“Sure,” God said. “Forced migration can be brutal. But humans also just explore. They get bored. They reach higher, dive deeper, and widen the circle. And sometimes, the stranger is welcomed with real hospitality. I like that.”

God’s placid mood slowly drained the toxins from my swollen oppositionalities. Or it could have been the beer. Or the turkeys pacing the fence. Or maybe the return of the Canadian geese, paired and gliding through the snowy sky. Whatever the source, I found the wherewithal to smile.

“I like that, too,” I said, and remembering my manners, I added, “I’m glad you stopped by. Thanks.”

“De nada,” God said. She put a cookie in her pocket. “One for the road.”

“Take more,” I said, pushing the blue plate towards her. “Take as many as you’d like.”

“Don’t mind if I do,” God said. She helped herself to every last cookie. Our eyes met. She grinned. I could see cookie crumbs caught in her teeth. Cookie crumbs on her jacket. Bits of cookie falling from her grasp, turning into a sea of cookies, mountains of cookies, a sky of cookies. A planet of fresh-baked cookies.

“How did you ever get involved with a God like that?” I asked myself as she and her cookie-filled fists faded. I shook my head, but to be honest, I have no regrets. Occasional terror, but no regrets.

God the Recycler

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Turkeys descend on the compost pile, pecking and pooping, while the earth turns this side of herself to the light, and I sit muddled in mortality. Snow glistens with insolence but like all things seen and unseen, winter’s days are numbered. The life expectancy of a wild turkey is ten years. Of the chickadee hopping around in the chokecherry branches, it’s less than two. Fighting the false claims of linearity, I remind myself that Allah, God, Creator and Redeemer, is the ultimate recycler—a saver and transformer. But I need reassurance. “Some transformations take longer than we’ll glimpse in this life, right?” I poke an elbow into God’s ribs.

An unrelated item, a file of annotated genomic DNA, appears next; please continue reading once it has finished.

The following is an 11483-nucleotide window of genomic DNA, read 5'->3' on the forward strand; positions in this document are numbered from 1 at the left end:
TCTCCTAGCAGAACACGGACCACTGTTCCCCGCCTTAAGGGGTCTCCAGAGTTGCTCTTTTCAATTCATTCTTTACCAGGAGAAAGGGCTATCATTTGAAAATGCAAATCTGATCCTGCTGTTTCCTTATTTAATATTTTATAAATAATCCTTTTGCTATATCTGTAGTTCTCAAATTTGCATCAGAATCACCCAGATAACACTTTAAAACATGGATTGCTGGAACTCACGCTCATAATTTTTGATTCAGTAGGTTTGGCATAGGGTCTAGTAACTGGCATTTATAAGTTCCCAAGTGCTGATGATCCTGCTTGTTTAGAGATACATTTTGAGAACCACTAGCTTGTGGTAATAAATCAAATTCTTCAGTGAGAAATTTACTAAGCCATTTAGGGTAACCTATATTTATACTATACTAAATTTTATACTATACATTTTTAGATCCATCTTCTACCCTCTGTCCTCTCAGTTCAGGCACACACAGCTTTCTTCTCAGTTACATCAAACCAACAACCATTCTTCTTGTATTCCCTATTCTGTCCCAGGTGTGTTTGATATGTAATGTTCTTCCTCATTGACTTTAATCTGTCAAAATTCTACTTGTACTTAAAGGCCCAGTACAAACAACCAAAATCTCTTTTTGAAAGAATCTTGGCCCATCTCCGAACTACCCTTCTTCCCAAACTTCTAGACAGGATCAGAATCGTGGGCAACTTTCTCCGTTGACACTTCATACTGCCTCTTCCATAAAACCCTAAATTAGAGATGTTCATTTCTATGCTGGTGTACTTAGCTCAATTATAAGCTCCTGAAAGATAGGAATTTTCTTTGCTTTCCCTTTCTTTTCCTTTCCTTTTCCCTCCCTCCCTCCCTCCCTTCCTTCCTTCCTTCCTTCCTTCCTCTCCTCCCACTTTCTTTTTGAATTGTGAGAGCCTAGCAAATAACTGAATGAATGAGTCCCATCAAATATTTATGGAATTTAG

“What’d you say?” God said, startled.

“I said you’re a devoted saver. A long-haul recycler.” For once, I’d snuck up on God.

“Ah. Sorry. You’re right.” God nodded, distracted. “Say, could I ask you something?”

“Sure,” I said, glad for any diversion God might provide.

“Okay. So, I’m God. Alpha and Omega. Beyond Big. And I love every measly nano-bit of my creation. I mean beyond little. And my intention has been and will always be to provide a transformation path for everything. Everyone. Always. Forever. What do you make of that?”

“I’d say I’m glad, but you’ve got your work cut out for you.” I felt relieved that God was who I thought he was.

“It’s your work, too,” God said, taking my face in his hands. “That’s why you have consciousness. A self-reflective loop.”

“Oh.” I groaned. But I let the reassurance of those warm hands sink in. “But you’ll take care of the heavy stuff, right? I mean like Hitler and Genghis Khan and nuclear weaponry and the racist and the unrepentant greedy unsaved types, and the billionaires and liars?”

“There’s more than enough work to go around.” God sighed. “I’m always in the thick of it. And of course, there are all those ‘helpers’ who think they can decide who’s ‘saved’, and how, and when…as if it’s an end state!” God snorted and did air quotes when he said the words “helpers” and “saved.”

“Yeah,” I said. “It’s irritating. They have formulas.”

“I know,” God said. “Magic words. Allegiances with guarantees. And get this–you know what happens when I infiltrate and hint that maybe, everyone is already saved, will be saved, and will need saving again?”

“No,” I said. “I don’t try that anymore. You’re brave.”

“Well,” God said. “You’d think their hearts would leap for joy, but no, they aren’t the tiniest bit happy for the unwashed masses. They’re disappointed. Angry, even. They argue and quote scripture–to me! They can’t stand the possibility that no one is going to hell for very long.”

“Well, that’s…Ah, that’s…” My own revenge fantasies were threatening to surface. What do you say to God at this point? Luckily, I’ve hung out with God enough to realize that I don’t want to want anyone or anything to end up separated, destroyed, or useless. God and I argue sometimes, but I hardly ever argue that someone should be damned forever. It’d be futile anyway. God is not only the source and definition of love, God is beyond stubborn. God never gives up. Though I’m not equipped to glimpse the whole, I suspect his recycling program is massive, fascinating, and makes use of both joy and fire. God’s compost is to die for.

“You’re a little scary,” I said, finally. “But I like your style.”

“Thanks,” God said back, rubbing my blue-gray hair with real affection. “I like yours too.”

Snowbound